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Arizona in the dock

"Arizona in the dock" Continued...

Verrilli said the point is that immigration is a national issue, and Congress explicitly vested the secretary of state and the attorney general with authority to enforce immigration laws. He said immigration policy needs to be unified across the country, in part because of immigration policy's role in foreign relations-an argument that carried the day in the 9th Circuit.

Maybe that argument worked with the 9th Circuit, but after Verrilli said Arizona's law could impede good relationships with other countries, Kennedy responded, "So you're saying the government has a legitimate interest in not enforcing its laws?"

Even the liberal justices seemed underwhelmed with the government's arguments. Justice Sonia Sotomayor at one point commented on Verrilli's argument on the federal government's exclusive right to make immigration policy: "It's not selling very well … it's not that [the law is] forcing you to change your enforcement priorities. You don't have to take the person into custody. So what's left of your argument?"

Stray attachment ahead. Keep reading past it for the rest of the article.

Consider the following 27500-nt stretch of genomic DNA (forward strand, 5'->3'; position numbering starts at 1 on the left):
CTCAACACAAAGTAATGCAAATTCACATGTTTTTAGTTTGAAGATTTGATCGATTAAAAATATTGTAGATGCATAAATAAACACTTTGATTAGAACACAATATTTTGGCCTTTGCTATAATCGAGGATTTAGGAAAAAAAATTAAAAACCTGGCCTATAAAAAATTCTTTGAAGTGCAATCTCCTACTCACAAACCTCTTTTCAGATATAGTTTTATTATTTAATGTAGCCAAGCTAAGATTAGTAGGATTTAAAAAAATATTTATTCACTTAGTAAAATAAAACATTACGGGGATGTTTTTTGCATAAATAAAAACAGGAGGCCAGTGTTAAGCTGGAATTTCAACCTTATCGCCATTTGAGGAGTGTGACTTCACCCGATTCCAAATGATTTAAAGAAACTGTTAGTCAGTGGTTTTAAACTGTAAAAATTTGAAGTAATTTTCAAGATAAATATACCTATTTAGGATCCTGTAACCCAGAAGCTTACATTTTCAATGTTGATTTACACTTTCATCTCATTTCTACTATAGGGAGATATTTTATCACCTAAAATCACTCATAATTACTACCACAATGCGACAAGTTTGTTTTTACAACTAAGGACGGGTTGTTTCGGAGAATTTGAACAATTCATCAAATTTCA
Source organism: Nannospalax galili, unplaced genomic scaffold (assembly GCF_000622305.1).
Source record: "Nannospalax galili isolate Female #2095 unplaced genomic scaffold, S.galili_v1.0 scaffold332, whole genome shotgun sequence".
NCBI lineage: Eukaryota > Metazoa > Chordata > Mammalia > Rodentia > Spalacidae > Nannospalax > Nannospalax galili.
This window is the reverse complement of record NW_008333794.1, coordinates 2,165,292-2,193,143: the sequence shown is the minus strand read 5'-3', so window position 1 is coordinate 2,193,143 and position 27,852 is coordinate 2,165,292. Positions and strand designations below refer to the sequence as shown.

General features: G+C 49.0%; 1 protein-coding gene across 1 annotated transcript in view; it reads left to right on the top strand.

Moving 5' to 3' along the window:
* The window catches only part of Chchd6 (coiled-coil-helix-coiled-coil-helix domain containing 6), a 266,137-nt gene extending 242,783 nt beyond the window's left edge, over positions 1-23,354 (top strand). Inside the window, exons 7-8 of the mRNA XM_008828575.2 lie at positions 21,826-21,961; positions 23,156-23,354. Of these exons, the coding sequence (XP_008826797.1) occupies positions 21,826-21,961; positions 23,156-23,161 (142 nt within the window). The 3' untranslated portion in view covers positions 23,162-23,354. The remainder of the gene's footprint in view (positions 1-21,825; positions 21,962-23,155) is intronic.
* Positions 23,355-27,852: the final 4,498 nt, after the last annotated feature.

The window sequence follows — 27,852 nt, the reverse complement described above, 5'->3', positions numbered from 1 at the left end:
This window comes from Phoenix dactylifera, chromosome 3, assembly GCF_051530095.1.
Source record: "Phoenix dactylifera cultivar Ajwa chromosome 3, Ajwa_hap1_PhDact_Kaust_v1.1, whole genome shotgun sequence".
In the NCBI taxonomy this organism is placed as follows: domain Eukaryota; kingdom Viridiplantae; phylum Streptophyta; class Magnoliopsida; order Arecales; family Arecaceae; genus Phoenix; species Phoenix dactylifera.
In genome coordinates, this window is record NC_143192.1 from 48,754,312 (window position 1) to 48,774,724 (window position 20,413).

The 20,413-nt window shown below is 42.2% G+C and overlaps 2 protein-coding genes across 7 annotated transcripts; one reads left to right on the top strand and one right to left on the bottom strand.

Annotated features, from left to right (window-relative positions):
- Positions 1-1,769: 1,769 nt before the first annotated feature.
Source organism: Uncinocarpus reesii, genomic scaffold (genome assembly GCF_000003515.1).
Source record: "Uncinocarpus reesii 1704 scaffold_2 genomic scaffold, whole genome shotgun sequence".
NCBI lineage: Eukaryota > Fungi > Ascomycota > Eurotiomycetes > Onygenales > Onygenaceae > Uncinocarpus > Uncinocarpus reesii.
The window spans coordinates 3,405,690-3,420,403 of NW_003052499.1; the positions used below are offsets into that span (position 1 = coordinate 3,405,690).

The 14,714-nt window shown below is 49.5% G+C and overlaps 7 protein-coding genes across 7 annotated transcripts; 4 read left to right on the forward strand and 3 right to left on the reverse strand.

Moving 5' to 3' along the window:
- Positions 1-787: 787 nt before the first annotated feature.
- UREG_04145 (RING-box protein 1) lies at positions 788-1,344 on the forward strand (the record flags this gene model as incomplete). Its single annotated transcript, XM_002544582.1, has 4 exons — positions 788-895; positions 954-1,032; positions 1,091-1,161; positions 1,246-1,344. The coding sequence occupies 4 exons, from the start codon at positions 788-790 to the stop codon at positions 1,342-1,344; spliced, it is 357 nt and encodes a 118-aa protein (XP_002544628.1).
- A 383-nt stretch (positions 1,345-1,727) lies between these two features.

And in questioning Clement, the liberal justices seemed mainly concerned that the state's law could result in extended detention for immigrants while their status was verified-they hardly broached the question of whether Arizona was interfering with federal authority.

But after Verrilli faced widespread criticism over his performance in the healthcare case, Roberts made a point to say at the end of the arguments, "Well argued on both sides."

And Arizona Gov. Jan Brewer, the Republican who signed the law, came out of the court afterward beaming. "I'm very encouraged," she said.

Listen to a report on Arizona's immigration case before the Supreme Court on WORLD's radio news magazine The World and Everything in It.

Emily Belz
Emily Belz

Emily, who has covered everything from political infighting to pet salons for The Indianapolis Star, The Hill, and the New York Daily News, reports for WORLD from New York City. Follow Emily on Twitter @emzleb.

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